Biden has worked to roll back many of what he said were divisive policies from former President Donald Trump. He quickly lifted Trump bans on travel from Muslim-majority countries and transgender troops in the military. Then there are the campaign promises Biden has yet to fulfill.
I will reverse Trump's detrimental asylum policies, raise our target for refugees.
Despite a campaign promise, Biden recently said he would not lift Trump's cap on refugees allowed into the U.S.
But after intense pressure from advocates and progressive Democrats, Biden backpedaled. The White House said he would raise the number next month. But officials also said the federal government has to balance processing the influx of unaccompanied children and other migrants at the Southern border with efforts to resettle refugees, though the two groups are processed under separate systems.
Meanwhile, the massive immigration bill Biden sent to Congress has so far fallen flat. His plans to provide a pathway to citizenship for 11 million people in the country without legal status appear headed for a smaller compromise.
If you don't like my plan, let's at least pass what we all agree on. Congress needs to pass legislation this year.
Last night, Biden called on the Senate to pass a pathway to citizenship for DACA recipients, who came to the U.S. illegally as children, and agricultural workers without legal status.
As president, I promise you, I will get these weapons of war off the street again.
Other Biden promises on guns, voting rights and raising the minimum wage to $15 an hour have also so far stalled in Congress.
This can be a moment of significant change.
In the meantime, Biden has continued to find his place as the consoler in chief, after events from mass shootings to police killings of Black Americans.
Last summer, the killing of a Black man, George Floyd, by a white police officer, Derek Chauvin, set off protests and a national racial reckoning. This month, Biden addressed the nation after the officer was convicted of murder.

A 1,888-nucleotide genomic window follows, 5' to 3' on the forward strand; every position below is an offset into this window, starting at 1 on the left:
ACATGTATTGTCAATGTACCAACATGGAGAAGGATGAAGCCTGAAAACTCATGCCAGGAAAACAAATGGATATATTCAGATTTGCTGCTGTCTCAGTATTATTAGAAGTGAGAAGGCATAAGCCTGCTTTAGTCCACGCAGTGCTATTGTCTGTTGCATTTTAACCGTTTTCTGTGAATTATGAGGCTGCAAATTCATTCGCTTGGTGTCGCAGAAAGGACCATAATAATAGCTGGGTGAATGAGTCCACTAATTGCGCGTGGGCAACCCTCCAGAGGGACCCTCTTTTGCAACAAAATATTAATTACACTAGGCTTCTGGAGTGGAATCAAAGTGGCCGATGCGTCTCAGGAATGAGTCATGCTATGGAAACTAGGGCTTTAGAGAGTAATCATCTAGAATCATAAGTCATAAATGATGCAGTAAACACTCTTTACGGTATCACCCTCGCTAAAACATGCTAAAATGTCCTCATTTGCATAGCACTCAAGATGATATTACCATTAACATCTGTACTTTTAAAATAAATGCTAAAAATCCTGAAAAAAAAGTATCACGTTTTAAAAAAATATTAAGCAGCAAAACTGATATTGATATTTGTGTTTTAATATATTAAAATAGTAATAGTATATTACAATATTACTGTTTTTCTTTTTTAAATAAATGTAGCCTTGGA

In order to deliver real change and reform, we can and we must do more to reduce the likelihood that tragedies like this will ever happen and occur again, to ensure that Black and brown people or anyone, so they don't fear the interactions with law enforcement.
On foreign policy, Biden is still working to reestablish American alliances strained by President Trump's America first policies.
Last night, Biden framed his sweeping spending proposals as critical to making sure America doesn't fall behind other countries.
We're in competition with China and other countries to win the 21st century. We're at a great inflection point in history.
It's a struggle, Biden said, that will determine America's and democracy's place in the world.
For the "PBS NewsHour," I'm Yamiche Alcindor.
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Yamiche Alcindor is the White House correspondent for the PBS NewsHour; the moderator of Washington Week, the weekly public affairs show on PBS; and a political contributor for NBC News and MSNBC. She often tells stories about the intersection of race and politics as well as fatal police encounters. She is currently covering the administration of President Joe Biden and the impact of the coronavirus pandemic.
Alex D'Elia is a politics production assistant for the PBS NewsHour. She can be reached at Adelia@newshour.org or on Twitter @AlexDEliaNews